What you will notice is that nowhere throughout the pattern is the movement prepared to admit its substantial faults, as identified by those outside of the movement. Additionally, when serious criticism pops up against the movement, they will often quibble the minor points while missing the deeper the issue (i.e. “Fr. Founder didn’t fly to Venice every year and vacation for six weeks on the community dime. Rather he made an annual trip to NAPLES, for FIVE WEEKS AND FOURC DAYS, to rest his delicate health so that he could carry out apostolate the rest of the year, which is the only reason he stayed in four-star hotels and ate at expensive restaurants. Get your facts straight!)
I pray this won’t happen in my friend’s case. However, I shared with him this pattern, so that he will at least be aware of some of the signs of potential schism.

Apology to Dr. Edward Peters

I’ve removed my earlier post ‘Canon Law, Ed Peters and me’.
There were a number of problems which, when brought to my attention, I agree were problematical on my part, and I apologize to Dr. Peters:
– I don’t know what previous experiences Dr. Peters has had with the LC/RC, therefore I have no business speculating on whether he was surprised by revelations about Fr. Maciel.
– It referred to a private conversation that I initiated. This was unprofessional on my part, and I offer no excuses. Especially when I reported that he did not seem to concerned about our differences, which I had no business reporting or speculating upon.
– In so doing I suggested more familiarity between us than is the case, as we have never met in real life or worked on any canon law project together.
– Dr. Peters was not calling for the suppression and reconstitution of the LC/RC, but is suggesting it as a possibility.
Additionally, while I believe I reported accurately when I said Dr. Peters’ response tended to focus more on the structural problems these revelations suggest, whereas I was asking more the question what do we do with current LC/RC members, I in no way was implying or intended to imply that Dr. Peters is not equally concerned about what to do with these people.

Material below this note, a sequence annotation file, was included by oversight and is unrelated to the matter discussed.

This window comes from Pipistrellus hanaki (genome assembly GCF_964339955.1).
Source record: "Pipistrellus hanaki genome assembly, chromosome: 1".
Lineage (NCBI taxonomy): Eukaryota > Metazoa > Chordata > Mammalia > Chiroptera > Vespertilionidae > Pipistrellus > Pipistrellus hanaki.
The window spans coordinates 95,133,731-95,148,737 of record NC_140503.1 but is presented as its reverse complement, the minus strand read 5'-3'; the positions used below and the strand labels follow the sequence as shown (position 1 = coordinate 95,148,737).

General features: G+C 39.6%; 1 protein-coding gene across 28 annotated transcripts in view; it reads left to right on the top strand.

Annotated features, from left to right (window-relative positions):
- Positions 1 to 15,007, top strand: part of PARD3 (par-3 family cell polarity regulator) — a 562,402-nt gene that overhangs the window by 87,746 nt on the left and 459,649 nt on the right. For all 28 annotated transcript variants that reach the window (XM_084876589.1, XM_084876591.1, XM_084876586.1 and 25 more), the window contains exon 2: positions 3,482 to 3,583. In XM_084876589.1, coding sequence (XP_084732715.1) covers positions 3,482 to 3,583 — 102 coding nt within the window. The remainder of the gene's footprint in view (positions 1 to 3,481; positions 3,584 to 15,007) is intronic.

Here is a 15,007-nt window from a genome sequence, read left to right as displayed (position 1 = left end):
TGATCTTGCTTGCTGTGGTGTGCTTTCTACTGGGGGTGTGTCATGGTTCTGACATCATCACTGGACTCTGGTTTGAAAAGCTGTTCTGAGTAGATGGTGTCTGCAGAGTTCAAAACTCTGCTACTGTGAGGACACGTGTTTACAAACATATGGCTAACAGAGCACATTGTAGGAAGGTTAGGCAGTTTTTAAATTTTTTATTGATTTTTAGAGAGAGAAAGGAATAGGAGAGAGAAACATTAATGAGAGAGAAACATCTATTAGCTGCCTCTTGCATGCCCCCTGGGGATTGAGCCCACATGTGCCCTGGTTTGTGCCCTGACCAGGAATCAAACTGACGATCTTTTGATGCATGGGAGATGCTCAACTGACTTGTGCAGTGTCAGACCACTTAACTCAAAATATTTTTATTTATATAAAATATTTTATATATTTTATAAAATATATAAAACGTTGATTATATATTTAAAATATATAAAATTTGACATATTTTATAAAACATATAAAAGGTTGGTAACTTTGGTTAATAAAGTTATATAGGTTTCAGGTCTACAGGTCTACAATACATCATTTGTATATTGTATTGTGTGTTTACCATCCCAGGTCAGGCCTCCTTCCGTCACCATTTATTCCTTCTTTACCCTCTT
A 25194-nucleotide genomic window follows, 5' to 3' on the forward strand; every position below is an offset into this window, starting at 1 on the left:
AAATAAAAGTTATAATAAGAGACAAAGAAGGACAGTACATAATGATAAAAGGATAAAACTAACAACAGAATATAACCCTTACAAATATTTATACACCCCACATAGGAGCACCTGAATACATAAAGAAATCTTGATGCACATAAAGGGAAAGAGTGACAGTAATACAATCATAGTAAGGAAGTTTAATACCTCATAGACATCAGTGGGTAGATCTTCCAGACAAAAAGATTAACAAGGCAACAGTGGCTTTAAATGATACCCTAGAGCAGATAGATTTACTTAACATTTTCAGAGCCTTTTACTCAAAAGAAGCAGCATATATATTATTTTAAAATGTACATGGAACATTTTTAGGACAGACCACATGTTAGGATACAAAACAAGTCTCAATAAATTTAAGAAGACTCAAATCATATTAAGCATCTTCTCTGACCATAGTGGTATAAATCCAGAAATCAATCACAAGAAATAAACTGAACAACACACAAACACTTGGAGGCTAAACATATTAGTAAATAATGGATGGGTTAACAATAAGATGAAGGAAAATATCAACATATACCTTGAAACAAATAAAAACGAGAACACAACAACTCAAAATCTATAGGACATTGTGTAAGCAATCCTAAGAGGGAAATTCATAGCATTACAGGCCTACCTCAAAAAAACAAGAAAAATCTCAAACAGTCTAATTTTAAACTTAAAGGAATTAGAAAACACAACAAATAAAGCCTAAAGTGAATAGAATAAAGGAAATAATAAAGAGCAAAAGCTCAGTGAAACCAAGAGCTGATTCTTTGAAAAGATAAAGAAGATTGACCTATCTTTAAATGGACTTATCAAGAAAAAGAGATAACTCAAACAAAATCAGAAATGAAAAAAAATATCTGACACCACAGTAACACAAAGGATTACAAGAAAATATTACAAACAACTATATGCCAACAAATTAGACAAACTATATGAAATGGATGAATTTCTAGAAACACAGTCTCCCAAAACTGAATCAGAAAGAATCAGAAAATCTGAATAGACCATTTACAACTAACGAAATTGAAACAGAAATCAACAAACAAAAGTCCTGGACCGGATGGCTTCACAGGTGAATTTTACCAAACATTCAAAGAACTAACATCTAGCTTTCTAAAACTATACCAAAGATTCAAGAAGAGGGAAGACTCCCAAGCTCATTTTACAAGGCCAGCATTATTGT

Therefore I apologize again to Dr. Peters. There is no excuse for this lapse in professional judgment, and I pray I have not tarnished Dr. Peters’ reputation in any way.

The Legion and Charism – another response to Ed Peters

Ed Peters has put together another response to the Legionaries of Christ / Regnum Christi (LC/RC) crisis, which is well worth reading. You can check it out here. Since I’m likely to be asked for a response, here’s a line-by-line:

I think that Fr. Alvaro Corcuera’s apparent claim that he knows nothing about Maciel’s behavior, except that Maciel sired a daughter, is utterly unbelievable. I have nothing else to say about this kind of stone-walling. I will simply re-endorse Dr. Germain Grisez’s and Mr. George Weigel’s proposals for direct intervention by the Holy See.

Out of Christian charity I will assume Fr. Alvaro is telling the truth. The Holy See should intervene anyway. Directly.
The situation is so muddled that I cannot see how the LC/RC can fix it without outside help and expertise. Of course I’m just one canonist out of thousands in the Church. But given how the LC/RC have maintained Fr. Maciel’s innocence for years, the severity of the allegations against him – both proven and unproven, and other structural problems within the movement, how the initial response has been bungled, it will be difficult for the LC/RC to regain the trust of orthodox Catholics without assurances that Rome has performed a thorough housecleaning of the movement.
Apologists for the LC/RC are already stating that Fr. Alvaro and the LC/RC are following Rome’s instructions. And Rome has stated it has no immediate plans to step in, but would do so if requested by the Legion. So it might be best is the Legion simply go through the official step of asking Rome to step in directly.
Moving on Peters’s rebuttal of the “reform-from-within” assertion and the “carry-on-the-charism” assertion: